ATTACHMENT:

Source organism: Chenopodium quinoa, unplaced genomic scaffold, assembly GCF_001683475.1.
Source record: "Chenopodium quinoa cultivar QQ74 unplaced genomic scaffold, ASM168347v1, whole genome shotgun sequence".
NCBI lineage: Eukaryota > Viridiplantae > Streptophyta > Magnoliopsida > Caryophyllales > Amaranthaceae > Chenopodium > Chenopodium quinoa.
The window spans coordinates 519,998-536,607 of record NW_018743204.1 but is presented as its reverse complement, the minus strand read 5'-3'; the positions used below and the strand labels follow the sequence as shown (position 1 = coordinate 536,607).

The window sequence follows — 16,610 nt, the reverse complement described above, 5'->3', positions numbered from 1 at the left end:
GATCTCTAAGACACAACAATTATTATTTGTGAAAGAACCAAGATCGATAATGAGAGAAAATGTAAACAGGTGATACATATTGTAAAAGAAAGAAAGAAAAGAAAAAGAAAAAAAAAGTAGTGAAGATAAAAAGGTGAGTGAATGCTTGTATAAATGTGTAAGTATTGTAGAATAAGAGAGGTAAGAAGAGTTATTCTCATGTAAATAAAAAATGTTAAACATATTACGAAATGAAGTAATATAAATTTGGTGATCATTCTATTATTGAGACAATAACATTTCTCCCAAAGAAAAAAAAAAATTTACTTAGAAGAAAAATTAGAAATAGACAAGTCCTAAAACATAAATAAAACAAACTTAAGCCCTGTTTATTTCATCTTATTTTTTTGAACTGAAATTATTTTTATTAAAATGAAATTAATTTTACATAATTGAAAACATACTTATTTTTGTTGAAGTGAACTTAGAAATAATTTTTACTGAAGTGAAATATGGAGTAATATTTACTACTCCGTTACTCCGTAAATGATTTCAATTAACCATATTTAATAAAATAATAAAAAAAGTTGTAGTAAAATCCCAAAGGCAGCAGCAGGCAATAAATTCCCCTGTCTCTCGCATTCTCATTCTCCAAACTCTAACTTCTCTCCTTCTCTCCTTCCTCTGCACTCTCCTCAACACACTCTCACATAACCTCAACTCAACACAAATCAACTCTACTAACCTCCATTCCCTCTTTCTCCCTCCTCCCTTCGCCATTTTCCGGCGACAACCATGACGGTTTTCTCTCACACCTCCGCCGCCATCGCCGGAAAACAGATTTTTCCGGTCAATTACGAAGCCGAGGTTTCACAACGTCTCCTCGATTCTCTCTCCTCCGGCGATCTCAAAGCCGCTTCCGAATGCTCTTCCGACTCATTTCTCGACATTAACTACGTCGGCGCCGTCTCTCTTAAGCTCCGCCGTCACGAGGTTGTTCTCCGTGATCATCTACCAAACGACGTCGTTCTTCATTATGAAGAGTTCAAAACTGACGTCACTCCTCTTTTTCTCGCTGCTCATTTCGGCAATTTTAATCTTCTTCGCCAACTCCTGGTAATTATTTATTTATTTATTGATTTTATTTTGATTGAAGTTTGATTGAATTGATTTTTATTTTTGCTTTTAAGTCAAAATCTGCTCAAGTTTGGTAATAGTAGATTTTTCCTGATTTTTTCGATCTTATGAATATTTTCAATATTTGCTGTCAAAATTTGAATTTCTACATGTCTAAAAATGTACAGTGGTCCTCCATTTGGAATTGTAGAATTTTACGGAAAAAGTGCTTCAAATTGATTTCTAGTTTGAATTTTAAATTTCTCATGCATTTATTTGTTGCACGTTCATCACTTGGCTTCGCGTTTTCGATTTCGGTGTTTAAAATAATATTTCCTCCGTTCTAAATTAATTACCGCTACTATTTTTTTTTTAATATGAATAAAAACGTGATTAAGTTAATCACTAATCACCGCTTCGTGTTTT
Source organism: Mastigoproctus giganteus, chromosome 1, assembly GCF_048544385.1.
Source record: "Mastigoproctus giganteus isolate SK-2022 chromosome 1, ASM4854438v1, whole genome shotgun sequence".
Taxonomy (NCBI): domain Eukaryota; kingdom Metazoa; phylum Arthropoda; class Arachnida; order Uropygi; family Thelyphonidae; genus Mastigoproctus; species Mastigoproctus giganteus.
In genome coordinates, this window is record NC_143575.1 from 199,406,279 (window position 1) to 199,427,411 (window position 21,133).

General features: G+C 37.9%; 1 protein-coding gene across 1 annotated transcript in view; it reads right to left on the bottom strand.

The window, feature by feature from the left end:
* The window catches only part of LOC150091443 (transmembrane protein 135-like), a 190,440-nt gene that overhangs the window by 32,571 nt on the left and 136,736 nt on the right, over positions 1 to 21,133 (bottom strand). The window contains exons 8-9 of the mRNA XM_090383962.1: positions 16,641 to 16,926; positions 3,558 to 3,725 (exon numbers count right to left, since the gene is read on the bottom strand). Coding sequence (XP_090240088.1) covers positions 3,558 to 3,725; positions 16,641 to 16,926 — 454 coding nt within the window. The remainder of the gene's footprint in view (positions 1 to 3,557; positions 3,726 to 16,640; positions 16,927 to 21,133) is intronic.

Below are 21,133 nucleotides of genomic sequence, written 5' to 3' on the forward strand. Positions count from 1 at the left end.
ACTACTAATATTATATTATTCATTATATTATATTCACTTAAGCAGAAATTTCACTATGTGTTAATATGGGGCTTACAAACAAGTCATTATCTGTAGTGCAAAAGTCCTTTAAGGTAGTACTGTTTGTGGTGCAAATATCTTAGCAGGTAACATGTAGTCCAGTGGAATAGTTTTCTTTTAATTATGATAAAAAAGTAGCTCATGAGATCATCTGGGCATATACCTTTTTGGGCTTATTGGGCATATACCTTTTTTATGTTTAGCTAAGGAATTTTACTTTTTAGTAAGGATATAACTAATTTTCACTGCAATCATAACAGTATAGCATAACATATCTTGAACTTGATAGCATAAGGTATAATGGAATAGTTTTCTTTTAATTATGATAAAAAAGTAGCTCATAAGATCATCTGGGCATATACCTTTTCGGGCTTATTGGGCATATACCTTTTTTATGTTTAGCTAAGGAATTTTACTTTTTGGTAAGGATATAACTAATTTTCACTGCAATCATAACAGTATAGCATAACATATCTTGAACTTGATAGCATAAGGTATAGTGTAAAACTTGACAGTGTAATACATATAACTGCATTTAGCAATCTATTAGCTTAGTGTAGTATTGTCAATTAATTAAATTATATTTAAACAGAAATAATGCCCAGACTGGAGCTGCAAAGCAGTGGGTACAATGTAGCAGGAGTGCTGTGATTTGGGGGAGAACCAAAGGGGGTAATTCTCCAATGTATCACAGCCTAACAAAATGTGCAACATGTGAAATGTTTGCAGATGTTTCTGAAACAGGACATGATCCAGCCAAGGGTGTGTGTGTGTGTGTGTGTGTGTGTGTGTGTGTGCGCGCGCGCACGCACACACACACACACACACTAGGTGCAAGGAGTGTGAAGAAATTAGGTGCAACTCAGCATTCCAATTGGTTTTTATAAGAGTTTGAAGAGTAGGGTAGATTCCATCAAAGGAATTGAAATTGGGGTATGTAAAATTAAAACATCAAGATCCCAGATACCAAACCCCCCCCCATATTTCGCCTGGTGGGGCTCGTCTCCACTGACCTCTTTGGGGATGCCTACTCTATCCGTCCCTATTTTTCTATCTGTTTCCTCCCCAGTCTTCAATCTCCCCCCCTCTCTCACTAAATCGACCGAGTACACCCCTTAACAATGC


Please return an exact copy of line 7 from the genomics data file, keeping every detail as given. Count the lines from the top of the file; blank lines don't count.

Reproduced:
Source organism: Mastigoproctus giganteus, chromosome 1, assembly GCF_048544385.1.